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Semi-supervised Dimensionality Reduction for Multi-Class, Multi-Label Data

Project description


MCML is a toolkit for semi-supervised dimensionality reduction and quantitative analysis of Multi-Class, Multi-Label data. We demonstrate its use for single-cell datasets though the method can use any matrix as input.

MCML modules include the MCML and bMCML algorithms for dimensionality reduction, and MCML tools include functions for quantitative analysis of inter- and intra- distances between labeled groups and nearest neighbor metrics in the latent or ambient space. The modules are autoencoder-based neural networks with label-aware cost functions for weight optimization.

Briefly, MCML adapts the Neighborhood Component Analysis algorithm to utilize mutliple classes of labels for each observation (cell) to embed observations of the same labels close to each other. This essentially optimizes the latent space for k-Nearest Neighbors (KNN) classification.

bMCML demonstrates targeted reconstruction error, which optimizes for recapitulation of intra-label distances (the pairwise distances between cells within the same label).

tools include functions for inter- and intra-label distance calculations as well as metrics on the labels of n the k nearest neighbors of each observation. These can be performed on any latent or ambient space (matrix) input.


You need Python 3.6 or later to run MCML. You can have multiple Python versions (2.x and 3.x) installed on the same system without problems.

In Ubuntu, Mint and Debian you can install Python 3 like this:

$ sudo apt-get install python3 python3-pip

For other Linux distributions, macOS and Windows, packages are available at

Quick start

MCML can be installed using pip:

$ python3 -m pip install -U MCML

If you want to run the latest version of the code, you can install from git:

$ python3 -m pip install -U git+git://


Example data download:

$ wget --quiet
$ mv i66kelel9ouep3yw8bn2duudkqey190j mat.mtx
$ wget --quiet
$ mv dcmr36vmsxgcwneh0attqt0z6qm6vpg6 metadata.csv

Extract matrix (obs x features) and labels for each obs:

>>> import pandas as pd
>>> import as sio
>>> import numpy as np

>>> mat = sio.mmread('mat.mtx') #Is a centered and scaled matrix (scaling input is optional)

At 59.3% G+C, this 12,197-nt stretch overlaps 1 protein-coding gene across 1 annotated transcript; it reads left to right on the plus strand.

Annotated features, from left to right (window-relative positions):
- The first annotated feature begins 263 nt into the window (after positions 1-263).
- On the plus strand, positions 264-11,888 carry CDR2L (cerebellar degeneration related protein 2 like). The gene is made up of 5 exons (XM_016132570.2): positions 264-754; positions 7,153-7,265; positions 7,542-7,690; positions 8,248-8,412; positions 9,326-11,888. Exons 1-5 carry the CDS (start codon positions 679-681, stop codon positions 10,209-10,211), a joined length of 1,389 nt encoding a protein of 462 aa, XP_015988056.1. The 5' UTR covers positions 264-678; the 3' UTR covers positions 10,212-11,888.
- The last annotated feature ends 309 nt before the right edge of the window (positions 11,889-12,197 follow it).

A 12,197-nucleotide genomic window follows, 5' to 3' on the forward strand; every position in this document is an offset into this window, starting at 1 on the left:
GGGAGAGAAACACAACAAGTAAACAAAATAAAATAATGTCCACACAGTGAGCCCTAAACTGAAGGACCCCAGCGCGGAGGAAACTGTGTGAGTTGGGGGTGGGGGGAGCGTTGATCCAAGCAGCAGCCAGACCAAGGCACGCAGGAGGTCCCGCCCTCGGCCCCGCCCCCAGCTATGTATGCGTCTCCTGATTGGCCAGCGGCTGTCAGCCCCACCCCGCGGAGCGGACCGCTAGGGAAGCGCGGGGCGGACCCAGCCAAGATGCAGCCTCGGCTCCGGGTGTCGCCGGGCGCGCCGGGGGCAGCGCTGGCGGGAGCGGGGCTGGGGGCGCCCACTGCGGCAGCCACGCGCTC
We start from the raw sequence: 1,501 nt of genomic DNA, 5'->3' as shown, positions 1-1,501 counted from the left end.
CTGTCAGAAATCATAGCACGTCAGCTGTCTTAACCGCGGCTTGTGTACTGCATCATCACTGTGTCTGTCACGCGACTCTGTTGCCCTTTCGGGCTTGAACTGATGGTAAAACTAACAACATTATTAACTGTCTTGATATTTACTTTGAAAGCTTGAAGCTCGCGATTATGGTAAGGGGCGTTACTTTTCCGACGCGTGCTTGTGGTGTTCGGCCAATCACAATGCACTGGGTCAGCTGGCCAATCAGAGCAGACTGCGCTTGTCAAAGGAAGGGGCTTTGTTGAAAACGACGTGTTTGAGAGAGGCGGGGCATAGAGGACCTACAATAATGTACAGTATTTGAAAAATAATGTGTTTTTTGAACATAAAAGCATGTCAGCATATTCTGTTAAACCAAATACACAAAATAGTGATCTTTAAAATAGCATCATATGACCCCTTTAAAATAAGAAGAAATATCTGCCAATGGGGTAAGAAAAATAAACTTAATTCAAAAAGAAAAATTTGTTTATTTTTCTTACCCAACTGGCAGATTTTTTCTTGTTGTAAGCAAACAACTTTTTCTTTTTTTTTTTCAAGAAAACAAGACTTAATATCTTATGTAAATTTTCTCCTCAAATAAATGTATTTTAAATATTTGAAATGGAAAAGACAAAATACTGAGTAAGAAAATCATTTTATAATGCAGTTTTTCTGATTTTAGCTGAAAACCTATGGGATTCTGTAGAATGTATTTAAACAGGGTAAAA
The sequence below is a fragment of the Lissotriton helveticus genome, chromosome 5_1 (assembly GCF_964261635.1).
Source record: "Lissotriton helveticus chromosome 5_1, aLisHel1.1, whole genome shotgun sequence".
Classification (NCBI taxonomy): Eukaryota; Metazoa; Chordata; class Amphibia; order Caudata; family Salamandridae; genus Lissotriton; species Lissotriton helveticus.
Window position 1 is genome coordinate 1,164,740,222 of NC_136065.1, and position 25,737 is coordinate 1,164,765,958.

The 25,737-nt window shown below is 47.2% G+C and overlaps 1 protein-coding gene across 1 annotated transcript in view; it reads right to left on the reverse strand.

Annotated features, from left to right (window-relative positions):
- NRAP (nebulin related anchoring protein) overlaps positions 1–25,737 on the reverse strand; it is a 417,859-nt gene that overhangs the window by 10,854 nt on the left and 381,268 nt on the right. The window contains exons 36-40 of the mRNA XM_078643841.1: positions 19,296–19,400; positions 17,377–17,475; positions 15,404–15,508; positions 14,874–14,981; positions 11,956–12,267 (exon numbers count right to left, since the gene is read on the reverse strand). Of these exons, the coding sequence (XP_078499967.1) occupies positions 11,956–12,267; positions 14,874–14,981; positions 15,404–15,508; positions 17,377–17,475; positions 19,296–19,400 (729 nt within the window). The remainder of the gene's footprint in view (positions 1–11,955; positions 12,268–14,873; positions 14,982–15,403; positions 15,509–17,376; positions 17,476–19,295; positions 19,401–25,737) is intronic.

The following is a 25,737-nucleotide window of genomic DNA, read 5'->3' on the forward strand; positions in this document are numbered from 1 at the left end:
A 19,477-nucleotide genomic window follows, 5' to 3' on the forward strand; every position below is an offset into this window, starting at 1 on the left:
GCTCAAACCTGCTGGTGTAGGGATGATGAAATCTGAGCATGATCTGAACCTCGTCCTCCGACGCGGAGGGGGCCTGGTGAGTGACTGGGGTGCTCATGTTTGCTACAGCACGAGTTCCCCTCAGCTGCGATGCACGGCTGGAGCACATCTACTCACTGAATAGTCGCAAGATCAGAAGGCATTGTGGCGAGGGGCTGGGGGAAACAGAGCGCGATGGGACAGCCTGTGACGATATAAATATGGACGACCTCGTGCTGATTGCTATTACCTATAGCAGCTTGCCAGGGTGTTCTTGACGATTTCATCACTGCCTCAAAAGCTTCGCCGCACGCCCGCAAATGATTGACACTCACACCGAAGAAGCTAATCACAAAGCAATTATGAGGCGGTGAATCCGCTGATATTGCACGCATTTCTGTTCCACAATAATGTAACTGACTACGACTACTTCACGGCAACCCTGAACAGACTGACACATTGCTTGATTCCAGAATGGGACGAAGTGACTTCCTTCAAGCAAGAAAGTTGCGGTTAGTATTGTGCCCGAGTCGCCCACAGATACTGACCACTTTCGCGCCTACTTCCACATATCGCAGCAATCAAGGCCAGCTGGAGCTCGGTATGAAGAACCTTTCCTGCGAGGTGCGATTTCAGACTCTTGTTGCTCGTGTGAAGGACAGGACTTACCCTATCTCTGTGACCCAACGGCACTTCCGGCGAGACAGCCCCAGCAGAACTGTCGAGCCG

>>> mat.shape
(3850, 1999)

>>> meta = pd.read_csv('metadata.csv')
>>> meta.head()
 Unnamed: 0          sample_name  smartseq_cluster_id  smartseq_cluster  ... n_genes percent_mito pass_count_filter  pass_mito_filter
0  SM-GE4R2_S062_E1-50  SM-GE4R2_S062_E1-50                   46   Nr5a1_9|11 Rorb  ...    9772          0.0              True              True
1  SM-GE4SI_S356_E1-50  SM-GE4SI_S356_E1-50                   46   Nr5a1_9|11 Rorb  ...    8253          0.0              True              True
2  SM-GE4SI_S172_E1-50  SM-GE4SI_S172_E1-50                   46   Nr5a1_9|11 Rorb  ...    9394          0.0              True              True
3   LS-15034_S07_E1-50   LS-15034_S07_E1-50                   42  Nr5a1_4|7 Glipr1  ...   10643          0.0              True              True
4   LS-15034_S28_E1-50   LS-15034_S28_E1-50                   42  Nr5a1_4|7 Glipr1  ...   10550          0.0              True              True

>>> cellTypes = list(meta.smartseq_cluster)
>>> sexLabels = list(meta.sex_label)
>>> len(sexLabels)

To run the MCML algorithm for dimensionality reduction (Python 3):

>>> from MCML.modules import MCML, bMCML

>>> mcml = MCML(n_latent = 50, epochs = 100) #Initialize MCML class

>>> latentMCML =, np.array([cellTypes,sexLabels]) , fracNCA = 0.8 , silent = True) #Run MCML
>>> latentMCML.shape
(3850, 50)

This incorporates both the cell type and sex labels into the latent space construction. Use plotLosses() to view the loss function components over the training epochs.

>>> mcml.plotLosses(figsize=(10,3),axisFontSize=10,tickFontSize=8) #Plot loss over epochs

To run the bMCML algorithm for dimensionality reduction (Python 3):

>>> bmcml = bMCML(n_latent = 50, epochs = 100) #Initialize bMCML class

>>> latentbMCML =, np.array(cellTypes), np.array(sexLabels), silent=True) #Run bMCML
>>> latentbMCML.shape
(3850, 50)

>>> bmcml.plotLosses(figsize=(10,3),axisFontSize=10,tickFontSize=8) #Plot loss over epochs

bMCML is optimizing for the intra-distances of the sex labels i.e. the pairwise distances of cells in each sex for each cell type.

For both bMCML and MCML objects, fit() can be replaced with trainTest() to train the algorithms on a subset of the full data and apply the learned weights to the remaining test data. This offers a method assessing overfitting.

To use the metrics available in tools:

>>> from MCML import tools as tl

#Pairwise distances between centroids of cells in each label
>>> cDists = tl.getCentroidDists(mat, np.array(cellTypes)) 
>>> len(cDists)

#Avg pairwise distances between cells of *both* sexes, for each cell type
>>> interDists = tl.getInterVar(mat, np.array(cellTypes), np.array(sexLabels))  
>>> len(interDists)

#Avg pairwise distances between cells of the *same* sex, for each cell type
>>> intraDists = tl.getIntraVar(mat, np.array(cellTypes), np.array(sexLabels)) 
>>> len(intraDists)

#Fraction of neighbors for each cell with same label as cell itself (also returns which labels neighbors have)
>>> neighbor_fracs, which_labels = tl.frac_unique_neighbors(mat, np.array(cellTypes), metric = 1,neighbors = 30)

#Get nearest neighbors for any embedding
>>> orig_neigh = tl.getNeighbors(mat, n_neigh = 15, p=1)
>>> latent_neigh = tl.getNeighbors(latentMCML, n_neigh = 15, p=1)

#Get Jaccard distance between latent and ambient nearest neighbors
>>> jac_dists = tl.getJaccard(orig_neigh, latent_neigh)

To see further details of all inputs and outputs for all functions use:

>>> help(MCML)
>>> help(bMCML)
>>> help(tl)


MCML is licensed under the terms of the BSD License (see the file LICENSE).

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